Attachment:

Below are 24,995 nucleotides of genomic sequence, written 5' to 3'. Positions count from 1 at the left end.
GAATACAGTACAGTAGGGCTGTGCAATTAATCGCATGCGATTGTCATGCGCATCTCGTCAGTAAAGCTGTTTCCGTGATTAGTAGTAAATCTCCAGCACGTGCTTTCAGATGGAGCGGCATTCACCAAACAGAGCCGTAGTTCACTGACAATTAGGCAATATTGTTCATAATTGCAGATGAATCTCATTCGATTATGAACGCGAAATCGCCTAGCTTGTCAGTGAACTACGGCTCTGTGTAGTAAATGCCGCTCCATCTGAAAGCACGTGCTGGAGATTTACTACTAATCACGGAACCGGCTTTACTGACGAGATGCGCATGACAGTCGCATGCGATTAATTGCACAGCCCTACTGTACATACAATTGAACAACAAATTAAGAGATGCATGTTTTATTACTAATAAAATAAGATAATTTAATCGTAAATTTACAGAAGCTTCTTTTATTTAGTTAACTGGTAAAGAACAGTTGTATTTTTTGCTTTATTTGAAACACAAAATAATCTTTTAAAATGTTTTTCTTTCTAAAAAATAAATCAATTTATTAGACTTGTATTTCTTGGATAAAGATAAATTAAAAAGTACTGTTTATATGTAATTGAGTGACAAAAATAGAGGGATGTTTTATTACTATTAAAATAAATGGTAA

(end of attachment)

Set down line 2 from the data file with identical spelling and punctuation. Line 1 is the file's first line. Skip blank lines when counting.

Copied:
GAATACAGTACAGTAGGGCTGTGCAATTAATCGCATGCGATTGTCATGCGCATCTCGTCAGTAAAGCTGTTTCCGTGATTAGTAGTAAATCTCCAGCACGTGCTTTCAGATGGAGCGGCATTCACCAAACAGAGCCGTAGTTCACTGACAATTAGGCAATATTGTTCATAATTGCAGATGAATCTCATTCGATTATGAACGCGAAATCGCCTAGCTTGTCAGTGAACTACGGCTCTGTGTAGTAAATGCCGCTCCATCTGAAAGCACGTGCTGGAGATTTACTACTAATCACGGAACCGGCTTTACTGACGAGATGCGCATGACAGTCGCATGCGATTAATTGCACAGCCCTACTGTACATACAATTGAACAACAAATTAAGAGATGCATGTTTTATTACTAATAAAATAAGATAATTTAATCGTAAATTTACAGAAGCTTCTTTTATTTAGTTAACTGGTAAAGAACAGTTGTATTTTTTGCTTTATTTGAAACACAAAATAATCTTTTAAAATGTTTTTCTTTCTAAAAAATAAATCAATTTATTAGACTTGTATTTCTTGGATAAAGATAAATTAAAAAGTACTGTTTATATGTAATTGAGTGACAAAAATAGAGGGATGTTTTATTACTATTAAAATAAATGGTAA